Parents need to know that Secret Headquarters is a family-friendly superhero film about a middle schooler named Charlie (Walker Scobell). It's a great pick for fans of movies like Shazam!, Spy Kids, and Ant-Man. Charlie and his three best friends discover a secret basement under his divorced father's (Owen Wilson) house and realize that Charlie's dad might be world-renowned superhero The Guard. They run into trouble when the bunker is attacked by a team of corporate mercenaries. The kids use lots of sci-fi gadgets and weapons, and the villains have guns. Expect mostly mild language ("idiots," "damn," "piss") and a combination of both comical and realistic violence. Most of it is aimed at the teen characters, who are taken hostage, chased, and threatened with death. In one shocking scene, someone is shot and killed (no blood) for refusing to harm the kids. There are lots of jokes and physical comedy, as well as a couple of crushes/romances, one of which leads to a first kiss. Themes include courage, teamwork, perseverance, and the importance of honesty between parents and kids. To stay in the loop on more movies like this, you can sign up for weekly Family Movie Night emails.
Is It Any Good?
This fun, tween-friendly superhero adventure centers on the hero's son and his clever friends, who use all their resources to stand up to corporate bullies. Co-directors/writers Henry Joost and Ariel Schulman show how the young teens would realistically use The Guard's gadgets to get ahead at school and in sports before having to make more mature decisions about how to defeat the nefarious Argon and his trained assassins/security detail. The violence swings between comical (there are shades of Home Alone as the kids use accessories to trip up the baddies) and occasionally surprisingly peril (overt death threats against the kids). This being a family-targeted film, no lasting (physical) harm comes to the teens, but the hostage-taking scenes and "get rid of them" threats might prove upsetting for young or sensitive-to-weapons kids. On the bright side, Peña is funny as the villain. His mercenaries -- with stern expressions and perpetually pointed weapons -- are the real menaces.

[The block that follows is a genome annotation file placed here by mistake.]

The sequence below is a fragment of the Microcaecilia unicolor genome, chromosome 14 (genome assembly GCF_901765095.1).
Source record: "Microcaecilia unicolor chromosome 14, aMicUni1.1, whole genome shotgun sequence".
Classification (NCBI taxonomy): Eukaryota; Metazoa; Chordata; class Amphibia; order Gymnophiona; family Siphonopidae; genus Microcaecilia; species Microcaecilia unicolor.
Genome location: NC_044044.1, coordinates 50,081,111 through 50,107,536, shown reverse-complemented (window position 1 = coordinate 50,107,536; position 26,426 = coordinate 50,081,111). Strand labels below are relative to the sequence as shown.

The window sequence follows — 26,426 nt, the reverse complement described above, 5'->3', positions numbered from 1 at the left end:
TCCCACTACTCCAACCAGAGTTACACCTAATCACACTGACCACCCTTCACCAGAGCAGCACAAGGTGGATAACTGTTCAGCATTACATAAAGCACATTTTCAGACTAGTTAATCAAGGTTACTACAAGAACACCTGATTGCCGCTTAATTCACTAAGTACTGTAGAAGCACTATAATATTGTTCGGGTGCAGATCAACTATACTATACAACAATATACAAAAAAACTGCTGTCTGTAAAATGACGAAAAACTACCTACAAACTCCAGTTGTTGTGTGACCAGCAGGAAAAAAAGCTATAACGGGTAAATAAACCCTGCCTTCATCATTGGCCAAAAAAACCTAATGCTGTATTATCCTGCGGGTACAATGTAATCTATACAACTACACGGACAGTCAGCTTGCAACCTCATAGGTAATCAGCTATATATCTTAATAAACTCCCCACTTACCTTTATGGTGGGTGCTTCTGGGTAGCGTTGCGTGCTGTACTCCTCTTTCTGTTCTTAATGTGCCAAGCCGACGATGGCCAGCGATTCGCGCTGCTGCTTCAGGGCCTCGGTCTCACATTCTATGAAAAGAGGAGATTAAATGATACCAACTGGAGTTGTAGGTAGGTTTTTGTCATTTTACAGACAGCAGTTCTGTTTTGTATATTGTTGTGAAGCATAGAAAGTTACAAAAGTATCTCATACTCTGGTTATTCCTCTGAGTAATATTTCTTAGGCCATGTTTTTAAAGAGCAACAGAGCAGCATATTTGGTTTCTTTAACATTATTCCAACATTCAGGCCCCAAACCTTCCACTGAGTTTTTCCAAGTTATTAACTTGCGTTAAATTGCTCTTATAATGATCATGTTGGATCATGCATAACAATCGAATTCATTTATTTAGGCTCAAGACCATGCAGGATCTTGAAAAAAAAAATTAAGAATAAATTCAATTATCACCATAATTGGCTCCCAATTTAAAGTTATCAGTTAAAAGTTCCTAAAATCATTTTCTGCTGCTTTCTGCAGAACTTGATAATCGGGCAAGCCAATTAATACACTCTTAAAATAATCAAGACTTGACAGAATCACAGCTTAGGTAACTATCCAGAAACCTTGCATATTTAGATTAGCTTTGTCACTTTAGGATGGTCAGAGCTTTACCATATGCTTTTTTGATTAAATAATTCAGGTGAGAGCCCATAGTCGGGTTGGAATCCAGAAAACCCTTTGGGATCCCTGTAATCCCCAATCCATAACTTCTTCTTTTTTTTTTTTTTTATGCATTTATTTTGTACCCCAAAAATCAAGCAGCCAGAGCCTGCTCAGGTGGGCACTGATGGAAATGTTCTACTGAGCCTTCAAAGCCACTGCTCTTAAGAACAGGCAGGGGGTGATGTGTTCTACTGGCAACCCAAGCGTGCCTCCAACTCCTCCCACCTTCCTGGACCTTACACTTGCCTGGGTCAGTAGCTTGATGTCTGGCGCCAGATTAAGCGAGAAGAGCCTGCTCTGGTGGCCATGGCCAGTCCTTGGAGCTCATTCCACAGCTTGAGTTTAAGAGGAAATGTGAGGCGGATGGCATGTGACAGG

Scobell, who has been tapped to play Percy Jackson for the TV series reboot, is ideally cast as a believable middle schooler with an adorable crush and a loyal set of besties. The two girls talk about much more than boys and have surprisingly adept skills, given the circumstances (Maya knows tactics and weaponry; Lizzie is a computer science and math whiz). Williams is a sweet softie as Charlie's BFF, and Kezii Curtis has a memorable supporting role as Berger's driving, INXS-loving older brother "Big Mac" ("Never Tear Us Apart" pops up a couple of times). For all of its silliness, the movie also provides underlying messages about the value of honest parent-kid communication, teamwork, and using your talents -- with or without super gadgets.
Did we miss something on diversity?
Research shows a connection between kids' healthy self-esteem and positive portrayals in media. That's why we've added a new "Diverse Representations" section to our reviews that will be rolling out on an ongoing basis. You can help us help kids by suggesting a diversity update.